Abstract

Factor XIII is a transglutaminase essential for normal hemostasis. We have studied the plasma FXIII levels and FXIII activity in 71 individuals and found these to be normally distributed. FXIII specific activity is also normally distributed. However, we show that FXIII activity is not directly dependent on FXIII levels, and individuals with low FXIII levels may have high FXIII activity and vice versa. We have determined the FXIIIA genotype in these individuals to assess whether the variation observed in FXIII specific activity is dependent on specific polymorphisms in the FXIIIA gene. Our data show that the Leu34 and Leu564 variants give rise to increased FXIII specific activity, while the Phe204 variant results in lower FXIII specific activity. We also report preliminary evidence that the Phe204 polymorphism may be associated with recurrent miscarriage. Overall, we have identified 23 unique FXIIIA genotypes. Certain specific FXIIIA genotypes consistently give rise to high, low, or median FXIII specific activity levels, while others appear to have little or no consistent influence on the FXIII phenotype. These genotype to phenotype relationships are discussed in light of the growing interest in the role of FXIII in clinical problems involving an increased thrombotic tendency.

FXIII IS A TRANSGLUTAMINASE, which plays an essential role cross-linking fibrin in the final stages of the blood coagulation pathway. Low levels of FXIII have been reported in a number of clinical conditions, including inflammatory bowel disease (both Crohn’s disease and ulcerative colitis), as well as several types of malignancy.1-3 Increased transglutaminase activity is found in the Alzheimer’s disease brain.4 In addition, tissue transglutaminase is now known to be the autoantigen of celiac disease.5 Several studies have also indicated that FXIII is important in stimulation of connective tissue cells and the processes of inflammation and wound healing.6-9 Inherited homozygous FXIII deficiency results in serious bleeding complications, inefficient wound healing, and a high risk of miscarriage in deficient females.10,11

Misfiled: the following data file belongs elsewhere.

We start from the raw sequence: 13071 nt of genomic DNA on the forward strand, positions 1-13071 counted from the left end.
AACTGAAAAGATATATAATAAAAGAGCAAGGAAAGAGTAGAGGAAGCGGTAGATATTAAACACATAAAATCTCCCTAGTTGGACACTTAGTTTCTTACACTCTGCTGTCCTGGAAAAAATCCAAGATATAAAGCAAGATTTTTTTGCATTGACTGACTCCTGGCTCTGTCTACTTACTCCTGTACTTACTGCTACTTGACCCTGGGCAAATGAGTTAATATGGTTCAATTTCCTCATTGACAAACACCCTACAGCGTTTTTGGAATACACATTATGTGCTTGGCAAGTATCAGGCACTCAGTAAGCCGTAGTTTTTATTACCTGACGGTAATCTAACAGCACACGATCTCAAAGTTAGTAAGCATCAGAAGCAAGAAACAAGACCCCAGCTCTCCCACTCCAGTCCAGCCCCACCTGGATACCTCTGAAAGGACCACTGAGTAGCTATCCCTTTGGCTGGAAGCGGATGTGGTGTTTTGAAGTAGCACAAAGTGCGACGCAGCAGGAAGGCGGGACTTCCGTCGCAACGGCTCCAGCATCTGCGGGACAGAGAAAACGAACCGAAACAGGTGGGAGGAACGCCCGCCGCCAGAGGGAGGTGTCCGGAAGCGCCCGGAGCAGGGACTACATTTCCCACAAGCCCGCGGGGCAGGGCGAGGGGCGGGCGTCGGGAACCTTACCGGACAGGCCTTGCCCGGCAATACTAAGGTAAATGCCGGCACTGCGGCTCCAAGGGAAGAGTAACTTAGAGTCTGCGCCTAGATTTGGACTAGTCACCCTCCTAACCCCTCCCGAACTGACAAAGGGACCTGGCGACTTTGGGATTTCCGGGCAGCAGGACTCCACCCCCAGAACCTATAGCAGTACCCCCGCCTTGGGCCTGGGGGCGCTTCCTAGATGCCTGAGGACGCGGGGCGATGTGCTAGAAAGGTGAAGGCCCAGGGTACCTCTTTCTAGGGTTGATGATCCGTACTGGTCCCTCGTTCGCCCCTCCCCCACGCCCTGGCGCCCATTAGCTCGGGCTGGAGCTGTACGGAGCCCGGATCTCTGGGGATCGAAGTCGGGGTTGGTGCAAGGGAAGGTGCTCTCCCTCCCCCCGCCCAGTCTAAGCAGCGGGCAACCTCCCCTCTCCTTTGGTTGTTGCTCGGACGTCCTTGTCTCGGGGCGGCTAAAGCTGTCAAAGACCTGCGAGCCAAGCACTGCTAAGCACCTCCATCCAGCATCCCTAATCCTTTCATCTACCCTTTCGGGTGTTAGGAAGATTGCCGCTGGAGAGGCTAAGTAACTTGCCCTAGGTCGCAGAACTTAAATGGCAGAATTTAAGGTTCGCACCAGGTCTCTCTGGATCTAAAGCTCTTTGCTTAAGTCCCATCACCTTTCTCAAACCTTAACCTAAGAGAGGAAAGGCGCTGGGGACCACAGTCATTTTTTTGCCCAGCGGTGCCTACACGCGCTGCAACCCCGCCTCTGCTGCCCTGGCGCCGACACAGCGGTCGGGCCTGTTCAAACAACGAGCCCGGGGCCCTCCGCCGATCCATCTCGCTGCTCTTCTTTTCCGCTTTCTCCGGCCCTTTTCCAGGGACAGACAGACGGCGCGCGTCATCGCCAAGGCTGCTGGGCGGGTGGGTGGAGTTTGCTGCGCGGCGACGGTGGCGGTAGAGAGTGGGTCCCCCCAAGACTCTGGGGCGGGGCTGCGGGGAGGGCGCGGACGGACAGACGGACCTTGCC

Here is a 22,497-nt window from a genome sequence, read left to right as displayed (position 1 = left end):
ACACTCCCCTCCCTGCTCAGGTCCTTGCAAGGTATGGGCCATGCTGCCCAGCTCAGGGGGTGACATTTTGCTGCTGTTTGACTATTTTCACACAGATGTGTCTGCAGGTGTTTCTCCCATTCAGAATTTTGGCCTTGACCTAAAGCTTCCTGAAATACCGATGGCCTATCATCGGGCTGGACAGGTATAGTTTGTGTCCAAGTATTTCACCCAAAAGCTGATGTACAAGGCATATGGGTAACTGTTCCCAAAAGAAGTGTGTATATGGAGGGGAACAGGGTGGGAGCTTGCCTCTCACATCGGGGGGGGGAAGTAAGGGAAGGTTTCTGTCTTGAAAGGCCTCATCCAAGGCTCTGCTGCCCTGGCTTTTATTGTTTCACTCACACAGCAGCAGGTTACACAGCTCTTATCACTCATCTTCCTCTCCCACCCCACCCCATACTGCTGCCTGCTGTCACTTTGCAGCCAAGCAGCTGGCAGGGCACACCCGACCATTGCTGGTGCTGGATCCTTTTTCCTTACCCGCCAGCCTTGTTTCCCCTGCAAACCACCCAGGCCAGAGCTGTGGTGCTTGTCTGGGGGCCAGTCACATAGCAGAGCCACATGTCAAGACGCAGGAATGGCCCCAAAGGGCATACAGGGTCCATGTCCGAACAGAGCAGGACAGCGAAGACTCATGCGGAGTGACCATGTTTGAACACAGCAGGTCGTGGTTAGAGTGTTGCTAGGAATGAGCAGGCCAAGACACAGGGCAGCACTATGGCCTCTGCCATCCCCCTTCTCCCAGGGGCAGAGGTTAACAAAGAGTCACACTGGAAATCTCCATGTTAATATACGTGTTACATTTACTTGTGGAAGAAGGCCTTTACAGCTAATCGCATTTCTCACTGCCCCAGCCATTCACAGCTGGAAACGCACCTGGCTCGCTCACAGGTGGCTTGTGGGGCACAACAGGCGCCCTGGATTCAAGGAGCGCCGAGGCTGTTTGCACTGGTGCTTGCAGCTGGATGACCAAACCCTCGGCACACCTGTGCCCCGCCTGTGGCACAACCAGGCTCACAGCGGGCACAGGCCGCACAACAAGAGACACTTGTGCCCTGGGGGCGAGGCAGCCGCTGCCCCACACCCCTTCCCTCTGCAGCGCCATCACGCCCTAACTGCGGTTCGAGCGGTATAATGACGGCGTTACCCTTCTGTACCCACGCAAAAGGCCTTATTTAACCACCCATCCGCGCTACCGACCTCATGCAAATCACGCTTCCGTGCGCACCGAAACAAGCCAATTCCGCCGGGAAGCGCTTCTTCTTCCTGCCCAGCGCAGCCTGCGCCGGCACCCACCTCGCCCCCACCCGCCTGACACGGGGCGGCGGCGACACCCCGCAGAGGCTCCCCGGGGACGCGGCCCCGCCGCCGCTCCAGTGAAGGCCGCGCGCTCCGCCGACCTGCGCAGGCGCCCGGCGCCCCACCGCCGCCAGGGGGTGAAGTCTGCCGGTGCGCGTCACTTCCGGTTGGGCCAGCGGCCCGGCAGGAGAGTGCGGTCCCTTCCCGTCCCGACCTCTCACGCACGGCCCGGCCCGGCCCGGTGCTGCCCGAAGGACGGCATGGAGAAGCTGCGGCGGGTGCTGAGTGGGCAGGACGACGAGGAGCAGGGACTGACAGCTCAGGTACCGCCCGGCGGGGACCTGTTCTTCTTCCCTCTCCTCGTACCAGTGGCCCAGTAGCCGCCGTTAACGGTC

The distribution of FXIII is now known to be almost ubiquitous.12 Intracellular FXIII exists as a homodimer of two A subunits, while circulating FXIII is an A2B2 tetramer.13 The A subunit constitutes the catalytic moiety and the B subunit is thought to play a role in stabilization of the A subunit. On activation by thrombin and Ca2+, the A and B subunits dissociate. The A subunit is then cleaved to produce the catalytically active form of the protein, FXIIIA*.14 FXIIIA* catalyzes the Ca2+-dependent formation of intermolecular ε-(γ-glutamyl) lysine bonds between fibrin molecules leading to stabilization of the clot structure.15 FXIIIA* can also cross-link fibronectin, vitronectin, collagen, and lipoprotein(a) in the extracellular matrix.

Deficiency of both the FXIII A and B subunits has been described. However, in the majority of cases, inherited autosomal recessive FXIII deficiency is due to defects in the gene for the FXIIIA subunit.16-18 Hence, the FXIIIA subunit has been studied much more extensively than the FXIIIB subunit. The FXIIIA gene is now known to be highly polymorphic.16 The known, normal FXIIIA gene polymorphisms are presented in Table 1.

A number of methods have previously been used to determine the activity of FXIII in plasma. These are based on measurements of clot stability,19 ammonia production,20 and incorporation of labelled amines into either polymers of casein21,22 or fibrin.23 We describe a modification of the activity assay of Song et al,23 based on measuring incorporation of biotinylcadaverine into fibrinogen to determine the plasma FXIII activity. We also present an enzyme-linked immunosorbent assay (ELISA) for determination of FXIII levels. Both assays are performed in 96-well microtiter plates for speed and for ease of handling of large sample numbers.